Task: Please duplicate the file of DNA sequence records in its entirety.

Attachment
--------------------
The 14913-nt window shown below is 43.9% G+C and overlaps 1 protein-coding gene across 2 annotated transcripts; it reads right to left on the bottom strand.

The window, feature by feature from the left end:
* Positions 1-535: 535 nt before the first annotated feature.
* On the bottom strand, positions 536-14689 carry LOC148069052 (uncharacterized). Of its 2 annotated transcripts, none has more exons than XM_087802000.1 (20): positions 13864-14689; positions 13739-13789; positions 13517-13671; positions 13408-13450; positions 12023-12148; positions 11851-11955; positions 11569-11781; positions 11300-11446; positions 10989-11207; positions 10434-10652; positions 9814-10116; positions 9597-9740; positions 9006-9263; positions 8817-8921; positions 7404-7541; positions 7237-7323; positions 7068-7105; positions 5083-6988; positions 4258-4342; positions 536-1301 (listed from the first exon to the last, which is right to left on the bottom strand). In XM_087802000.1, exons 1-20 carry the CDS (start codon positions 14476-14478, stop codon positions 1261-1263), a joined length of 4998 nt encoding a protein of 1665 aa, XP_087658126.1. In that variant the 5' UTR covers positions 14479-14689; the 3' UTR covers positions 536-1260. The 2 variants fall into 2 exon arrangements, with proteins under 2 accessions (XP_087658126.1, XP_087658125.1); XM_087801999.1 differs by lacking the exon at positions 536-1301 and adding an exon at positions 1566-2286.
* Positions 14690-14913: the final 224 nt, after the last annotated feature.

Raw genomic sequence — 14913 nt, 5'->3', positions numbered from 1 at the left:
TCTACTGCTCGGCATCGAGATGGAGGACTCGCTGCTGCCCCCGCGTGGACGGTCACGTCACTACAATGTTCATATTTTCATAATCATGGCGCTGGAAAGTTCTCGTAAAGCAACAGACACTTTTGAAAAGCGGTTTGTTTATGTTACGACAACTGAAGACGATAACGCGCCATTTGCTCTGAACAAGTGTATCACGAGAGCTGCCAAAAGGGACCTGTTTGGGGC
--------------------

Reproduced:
The 14913-nt window shown below is 43.9% G+C and overlaps 1 protein-coding gene across 2 annotated transcripts; it reads right to left on the bottom strand.

The window, feature by feature from the left end:
* Positions 1-535: 535 nt before the first annotated feature.
* On the bottom strand, positions 536-14689 carry LOC148069052 (uncharacterized). Of its 2 annotated transcripts, none has more exons than XM_087802000.1 (20): positions 13864-14689; positions 13739-13789; positions 13517-13671; positions 13408-13450; positions 12023-12148; positions 11851-11955; positions 11569-11781; positions 11300-11446; positions 10989-11207; positions 10434-10652; positions 9814-10116; positions 9597-9740; positions 9006-9263; positions 8817-8921; positions 7404-7541; positions 7237-7323; positions 7068-7105; positions 5083-6988; positions 4258-4342; positions 536-1301 (listed from the first exon to the last, which is right to left on the bottom strand). In XM_087802000.1, exons 1-20 carry the CDS (start codon positions 14476-14478, stop codon positions 1261-1263), a joined length of 4998 nt encoding a protein of 1665 aa, XP_087658126.1. In that variant the 5' UTR covers positions 14479-14689; the 3' UTR covers positions 536-1260. The 2 variants fall into 2 exon arrangements, with proteins under 2 accessions (XP_087658126.1, XP_087658125.1); XM_087801999.1 differs by lacking the exon at positions 536-1301 and adding an exon at positions 1566-2286.
* Positions 14690-14913: the final 224 nt, after the last annotated feature.

Raw genomic sequence — 14913 nt, 5'->3', positions numbered from 1 at the left:
TCTACTGCTCGGCATCGAGATGGAGGACTCGCTGCTGCCCCCGCGTGGACGGTCACGTCACTACAATGTTCATATTTTCATAATCATGGCGCTGGAAAGTTCTCGTAAAGCAACAGACACTTTTGAAAAGCGGTTTGTTTATGTTACGACAACTGAAGACGATAACGCGCCATTTGCTCTGAACAAGTGTATCACGAGAGCTGCCAAAAGGGACCTGTTTGGGGC